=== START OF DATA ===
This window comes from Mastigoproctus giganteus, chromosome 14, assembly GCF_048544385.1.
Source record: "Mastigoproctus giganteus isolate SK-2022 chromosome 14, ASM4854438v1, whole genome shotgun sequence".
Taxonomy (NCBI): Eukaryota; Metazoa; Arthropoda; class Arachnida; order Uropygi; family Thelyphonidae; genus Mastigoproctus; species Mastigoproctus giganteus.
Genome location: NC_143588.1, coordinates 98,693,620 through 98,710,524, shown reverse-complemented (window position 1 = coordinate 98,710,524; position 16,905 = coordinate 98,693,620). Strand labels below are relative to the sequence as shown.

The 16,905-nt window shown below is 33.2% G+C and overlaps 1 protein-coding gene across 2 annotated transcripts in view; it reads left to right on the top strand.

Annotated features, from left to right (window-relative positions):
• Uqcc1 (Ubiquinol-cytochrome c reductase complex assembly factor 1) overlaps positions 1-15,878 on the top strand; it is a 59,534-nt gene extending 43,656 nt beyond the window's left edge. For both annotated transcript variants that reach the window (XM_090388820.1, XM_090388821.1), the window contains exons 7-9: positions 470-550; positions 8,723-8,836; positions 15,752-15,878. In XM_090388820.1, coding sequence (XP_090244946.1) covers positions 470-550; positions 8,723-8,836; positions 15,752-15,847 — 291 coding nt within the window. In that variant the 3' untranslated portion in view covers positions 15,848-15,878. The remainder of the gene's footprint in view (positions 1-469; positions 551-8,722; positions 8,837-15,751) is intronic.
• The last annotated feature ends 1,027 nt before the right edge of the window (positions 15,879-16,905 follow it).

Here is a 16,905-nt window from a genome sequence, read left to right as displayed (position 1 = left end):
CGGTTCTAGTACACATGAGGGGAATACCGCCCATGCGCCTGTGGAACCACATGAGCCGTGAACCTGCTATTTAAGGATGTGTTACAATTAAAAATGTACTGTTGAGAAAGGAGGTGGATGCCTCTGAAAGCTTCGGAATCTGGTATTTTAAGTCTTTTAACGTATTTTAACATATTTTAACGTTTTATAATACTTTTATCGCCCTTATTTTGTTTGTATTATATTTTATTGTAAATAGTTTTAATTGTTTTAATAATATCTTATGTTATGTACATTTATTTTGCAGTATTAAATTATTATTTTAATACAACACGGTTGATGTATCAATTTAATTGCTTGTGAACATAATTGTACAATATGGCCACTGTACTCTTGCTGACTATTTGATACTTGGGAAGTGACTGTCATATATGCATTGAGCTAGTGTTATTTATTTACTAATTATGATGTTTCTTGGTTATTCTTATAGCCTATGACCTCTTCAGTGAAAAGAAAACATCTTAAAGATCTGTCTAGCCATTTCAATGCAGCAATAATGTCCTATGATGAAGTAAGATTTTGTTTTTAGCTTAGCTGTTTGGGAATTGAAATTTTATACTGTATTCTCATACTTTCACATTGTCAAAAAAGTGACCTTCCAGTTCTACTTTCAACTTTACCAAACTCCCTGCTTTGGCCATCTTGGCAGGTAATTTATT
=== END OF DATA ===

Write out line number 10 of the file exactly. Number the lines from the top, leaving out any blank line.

CGGTTCTAGTACACATGAGGGGAATACCGCCCATGCGCCTGTGGAACCACATGAGCCGTGAACCTGCTATTTAAGGATGTGTTACAATTAAAAATGTACTGTTGAGAAAGGAGGTGGATGCCTCTGAAAGCTTCGGAATCTGGTATTTTAAGTCTTTTAACGTATTTTAACATATTTTAACGTTTTATAATACTTTTATCGCCCTTATTTTGTTTGTATTATATTTTATTGTAAATAGTTTTAATTGTTTTAATAATATCTTATGTTATGTACATTTATTTTGCAGTATTAAATTATTATTTTAATACAACACGGTTGATGTATCAATTTAATTGCTTGTGAACATAATTGTACAATATGGCCACTGTACTCTTGCTGACTATTTGATACTTGGGAAGTGACTGTCATATATGCATTGAGCTAGTGTTATTTATTTACTAATTATGATGTTTCTTGGTTATTCTTATAGCCTATGACCTCTTCAGTGAAAAGAAAACATCTTAAAGATCTGTCTAGCCATTTCAATGCAGCAATAATGTCCTATGATGAAGTAAGATTTTGTTTTTAGCTTAGCTGTTTGGGAATTGAAATTTTATACTGTATTCTCATACTTTCACATTGTCAAAAAAGTGACCTTCCAGTTCTACTTTCAACTTTACCAAACTCCCTGCTTTGGCCATCTTGGCAGGTAATTTATT